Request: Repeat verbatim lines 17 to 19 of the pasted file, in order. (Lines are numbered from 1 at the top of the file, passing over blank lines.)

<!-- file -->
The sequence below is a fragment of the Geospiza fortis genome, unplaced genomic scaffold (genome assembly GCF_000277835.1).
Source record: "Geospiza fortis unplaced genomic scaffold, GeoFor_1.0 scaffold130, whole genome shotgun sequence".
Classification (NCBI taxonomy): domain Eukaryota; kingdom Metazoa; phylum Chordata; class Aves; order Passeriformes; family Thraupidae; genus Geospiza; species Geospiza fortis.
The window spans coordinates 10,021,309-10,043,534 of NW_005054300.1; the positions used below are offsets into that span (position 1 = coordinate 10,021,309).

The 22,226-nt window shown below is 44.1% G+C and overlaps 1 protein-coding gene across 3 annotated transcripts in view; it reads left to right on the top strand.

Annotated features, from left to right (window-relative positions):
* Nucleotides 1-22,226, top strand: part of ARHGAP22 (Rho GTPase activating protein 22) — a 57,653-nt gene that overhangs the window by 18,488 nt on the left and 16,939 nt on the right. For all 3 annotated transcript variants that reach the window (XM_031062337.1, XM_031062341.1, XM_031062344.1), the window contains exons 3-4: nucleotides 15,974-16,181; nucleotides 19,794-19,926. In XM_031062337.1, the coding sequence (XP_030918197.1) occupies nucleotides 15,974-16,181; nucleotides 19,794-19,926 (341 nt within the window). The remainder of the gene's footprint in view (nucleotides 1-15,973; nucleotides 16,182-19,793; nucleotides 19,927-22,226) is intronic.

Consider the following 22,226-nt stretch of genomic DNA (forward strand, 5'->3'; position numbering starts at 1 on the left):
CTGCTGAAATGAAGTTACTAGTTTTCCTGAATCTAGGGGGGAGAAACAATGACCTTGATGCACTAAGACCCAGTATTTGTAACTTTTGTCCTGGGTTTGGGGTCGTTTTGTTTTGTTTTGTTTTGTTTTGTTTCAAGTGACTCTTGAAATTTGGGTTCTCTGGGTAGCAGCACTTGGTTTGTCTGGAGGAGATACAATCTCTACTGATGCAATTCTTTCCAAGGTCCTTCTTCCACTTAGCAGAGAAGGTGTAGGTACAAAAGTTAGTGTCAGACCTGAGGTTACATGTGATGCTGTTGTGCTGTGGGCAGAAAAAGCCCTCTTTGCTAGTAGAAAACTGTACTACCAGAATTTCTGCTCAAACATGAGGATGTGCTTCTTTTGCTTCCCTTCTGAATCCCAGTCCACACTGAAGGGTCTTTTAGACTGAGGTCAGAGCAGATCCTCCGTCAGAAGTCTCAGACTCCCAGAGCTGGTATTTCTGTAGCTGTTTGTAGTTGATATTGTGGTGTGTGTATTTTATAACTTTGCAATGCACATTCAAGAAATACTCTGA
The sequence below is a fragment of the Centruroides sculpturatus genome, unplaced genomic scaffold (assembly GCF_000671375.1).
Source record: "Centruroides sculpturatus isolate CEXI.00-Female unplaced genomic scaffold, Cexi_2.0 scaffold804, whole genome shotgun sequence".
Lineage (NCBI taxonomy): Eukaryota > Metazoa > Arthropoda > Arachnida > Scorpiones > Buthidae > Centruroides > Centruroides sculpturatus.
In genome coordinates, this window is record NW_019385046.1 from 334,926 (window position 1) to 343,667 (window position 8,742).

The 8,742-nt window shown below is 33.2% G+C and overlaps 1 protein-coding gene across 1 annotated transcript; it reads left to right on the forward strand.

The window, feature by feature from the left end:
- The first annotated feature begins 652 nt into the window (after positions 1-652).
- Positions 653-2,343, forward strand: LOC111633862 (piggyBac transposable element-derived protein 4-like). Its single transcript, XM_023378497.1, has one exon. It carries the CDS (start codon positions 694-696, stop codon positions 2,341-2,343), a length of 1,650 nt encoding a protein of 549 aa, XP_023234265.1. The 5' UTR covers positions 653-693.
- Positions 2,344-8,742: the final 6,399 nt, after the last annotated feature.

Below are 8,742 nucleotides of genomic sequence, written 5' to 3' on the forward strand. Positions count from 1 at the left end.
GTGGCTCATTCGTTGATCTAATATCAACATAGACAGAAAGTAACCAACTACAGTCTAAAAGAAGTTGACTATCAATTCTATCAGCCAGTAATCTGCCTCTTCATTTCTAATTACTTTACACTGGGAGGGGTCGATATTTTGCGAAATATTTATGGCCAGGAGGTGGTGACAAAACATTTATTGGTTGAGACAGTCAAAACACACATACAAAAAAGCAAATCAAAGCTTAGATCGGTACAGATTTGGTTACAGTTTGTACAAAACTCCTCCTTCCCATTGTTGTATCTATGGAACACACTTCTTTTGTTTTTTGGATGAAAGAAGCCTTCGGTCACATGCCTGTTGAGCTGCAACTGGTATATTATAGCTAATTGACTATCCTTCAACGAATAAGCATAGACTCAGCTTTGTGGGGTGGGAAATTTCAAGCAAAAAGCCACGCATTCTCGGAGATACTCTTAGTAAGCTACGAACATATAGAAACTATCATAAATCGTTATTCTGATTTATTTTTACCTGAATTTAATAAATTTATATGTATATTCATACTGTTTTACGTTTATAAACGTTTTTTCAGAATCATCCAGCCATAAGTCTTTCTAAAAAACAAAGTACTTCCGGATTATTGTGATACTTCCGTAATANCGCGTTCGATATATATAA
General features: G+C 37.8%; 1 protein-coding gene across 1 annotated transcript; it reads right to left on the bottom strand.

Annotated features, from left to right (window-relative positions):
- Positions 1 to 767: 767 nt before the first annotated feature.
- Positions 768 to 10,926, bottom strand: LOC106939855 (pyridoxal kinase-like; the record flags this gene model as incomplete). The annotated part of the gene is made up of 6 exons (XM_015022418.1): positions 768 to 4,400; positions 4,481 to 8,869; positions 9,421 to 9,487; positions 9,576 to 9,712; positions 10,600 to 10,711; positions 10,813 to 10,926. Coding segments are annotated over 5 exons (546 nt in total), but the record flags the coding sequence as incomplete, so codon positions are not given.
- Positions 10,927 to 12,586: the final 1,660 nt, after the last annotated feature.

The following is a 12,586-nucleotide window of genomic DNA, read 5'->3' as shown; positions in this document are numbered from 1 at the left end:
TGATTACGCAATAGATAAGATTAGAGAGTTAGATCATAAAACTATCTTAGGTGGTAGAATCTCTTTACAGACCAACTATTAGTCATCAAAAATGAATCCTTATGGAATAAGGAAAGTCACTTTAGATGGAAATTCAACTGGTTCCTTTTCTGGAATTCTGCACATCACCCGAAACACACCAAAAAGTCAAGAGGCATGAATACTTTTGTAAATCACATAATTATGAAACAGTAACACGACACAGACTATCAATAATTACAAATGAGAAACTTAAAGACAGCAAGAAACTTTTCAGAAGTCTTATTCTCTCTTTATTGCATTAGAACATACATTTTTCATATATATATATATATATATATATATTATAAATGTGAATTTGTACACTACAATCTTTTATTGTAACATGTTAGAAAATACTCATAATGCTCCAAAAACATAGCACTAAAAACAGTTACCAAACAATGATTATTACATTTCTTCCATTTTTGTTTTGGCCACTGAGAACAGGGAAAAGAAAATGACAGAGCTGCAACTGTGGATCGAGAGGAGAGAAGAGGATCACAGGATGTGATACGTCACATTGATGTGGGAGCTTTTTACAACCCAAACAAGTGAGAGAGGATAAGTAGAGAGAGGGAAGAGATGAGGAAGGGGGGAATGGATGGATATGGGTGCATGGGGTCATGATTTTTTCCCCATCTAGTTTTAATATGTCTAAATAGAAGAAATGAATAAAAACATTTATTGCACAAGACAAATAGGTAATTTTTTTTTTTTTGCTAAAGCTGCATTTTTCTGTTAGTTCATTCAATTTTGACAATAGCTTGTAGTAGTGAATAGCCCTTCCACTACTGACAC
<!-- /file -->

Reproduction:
- Positions 653-2,343, forward strand: LOC111633862 (piggyBac transposable element-derived protein 4-like). Its single transcript, XM_023378497.1, has one exon. It carries the CDS (start codon positions 694-696, stop codon positions 2,341-2,343), a length of 1,650 nt encoding a protein of 549 aa, XP_023234265.1. The 5' UTR covers positions 653-693.
- Positions 2,344-8,742: the final 6,399 nt, after the last annotated feature.

Below are 8,742 nucleotides of genomic sequence, written 5' to 3' on the forward strand. Positions count from 1 at the left end.